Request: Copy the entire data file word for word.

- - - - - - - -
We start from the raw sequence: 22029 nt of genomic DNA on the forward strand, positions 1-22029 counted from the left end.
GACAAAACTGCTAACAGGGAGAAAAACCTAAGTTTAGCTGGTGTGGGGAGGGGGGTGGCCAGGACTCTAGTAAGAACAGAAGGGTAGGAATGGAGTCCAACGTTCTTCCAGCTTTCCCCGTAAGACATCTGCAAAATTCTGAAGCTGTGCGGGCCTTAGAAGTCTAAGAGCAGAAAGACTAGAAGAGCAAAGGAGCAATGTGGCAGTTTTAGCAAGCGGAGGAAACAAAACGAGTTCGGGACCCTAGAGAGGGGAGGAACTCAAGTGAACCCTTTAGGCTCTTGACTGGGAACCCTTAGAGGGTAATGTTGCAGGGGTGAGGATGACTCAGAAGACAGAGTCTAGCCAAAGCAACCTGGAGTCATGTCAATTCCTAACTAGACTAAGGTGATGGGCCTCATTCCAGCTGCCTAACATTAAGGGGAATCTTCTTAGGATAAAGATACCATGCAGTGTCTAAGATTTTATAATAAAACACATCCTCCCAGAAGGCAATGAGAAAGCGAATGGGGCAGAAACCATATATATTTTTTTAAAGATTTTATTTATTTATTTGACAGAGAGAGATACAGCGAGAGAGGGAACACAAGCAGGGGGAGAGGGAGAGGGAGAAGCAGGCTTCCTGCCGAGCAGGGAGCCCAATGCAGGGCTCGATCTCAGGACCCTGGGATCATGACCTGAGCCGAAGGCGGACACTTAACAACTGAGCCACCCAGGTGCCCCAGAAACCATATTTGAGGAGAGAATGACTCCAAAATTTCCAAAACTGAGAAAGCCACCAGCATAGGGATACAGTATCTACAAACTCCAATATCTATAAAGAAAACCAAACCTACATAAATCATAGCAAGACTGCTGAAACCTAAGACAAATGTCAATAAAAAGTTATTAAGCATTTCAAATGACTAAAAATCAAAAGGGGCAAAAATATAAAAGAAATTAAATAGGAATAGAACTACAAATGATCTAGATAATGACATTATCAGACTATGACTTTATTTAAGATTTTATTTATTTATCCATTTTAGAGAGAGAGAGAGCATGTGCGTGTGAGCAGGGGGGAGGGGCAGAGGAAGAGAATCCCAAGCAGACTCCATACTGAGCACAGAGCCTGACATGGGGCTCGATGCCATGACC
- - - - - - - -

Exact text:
We start from the raw sequence: 22029 nt of genomic DNA on the forward strand, positions 1-22029 counted from the left end.
GACAAAACTGCTAACAGGGAGAAAAACCTAAGTTTAGCTGGTGTGGGGAGGGGGGTGGCCAGGACTCTAGTAAGAACAGAAGGGTAGGAATGGAGTCCAACGTTCTTCCAGCTTTCCCCGTAAGACATCTGCAAAATTCTGAAGCTGTGCGGGCCTTAGAAGTCTAAGAGCAGAAAGACTAGAAGAGCAAAGGAGCAATGTGGCAGTTTTAGCAAGCGGAGGAAACAAAACGAGTTCGGGACCCTAGAGAGGGGAGGAACTCAAGTGAACCCTTTAGGCTCTTGACTGGGAACCCTTAGAGGGTAATGTTGCAGGGGTGAGGATGACTCAGAAGACAGAGTCTAGCCAAAGCAACCTGGAGTCATGTCAATTCCTAACTAGACTAAGGTGATGGGCCTCATTCCAGCTGCCTAACATTAAGGGGAATCTTCTTAGGATAAAGATACCATGCAGTGTCTAAGATTTTATAATAAAACACATCCTCCCAGAAGGCAATGAGAAAGCGAATGGGGCAGAAACCATATATATTTTTTTAAAGATTTTATTTATTTATTTGACAGAGAGAGATACAGCGAGAGAGGGAACACAAGCAGGGGGAGAGGGAGAGGGAGAAGCAGGCTTCCTGCCGAGCAGGGAGCCCAATGCAGGGCTCGATCTCAGGACCCTGGGATCATGACCTGAGCCGAAGGCGGACACTTAACAACTGAGCCACCCAGGTGCCCCAGAAACCATATTTGAGGAGAGAATGACTCCAAAATTTCCAAAACTGAGAAAGCCACCAGCATAGGGATACAGTATCTACAAACTCCAATATCTATAAAGAAAACCAAACCTACATAAATCATAGCAAGACTGCTGAAACCTAAGACAAATGTCAATAAAAAGTTATTAAGCATTTCAAATGACTAAAAATCAAAAGGGGCAAAAATATAAAAGAAATTAAATAGGAATAGAACTACAAATGATCTAGATAATGACATTATCAGACTATGACTTTATTTAAGATTTTATTTATTTATCCATTTTAGAGAGAGAGAGAGCATGTGCGTGTGAGCAGGGGGGAGGGGCAGAGGAAGAGAATCCCAAGCAGACTCCATACTGAGCACAGAGCCTGACATGGGGCTCGATGCCATGACC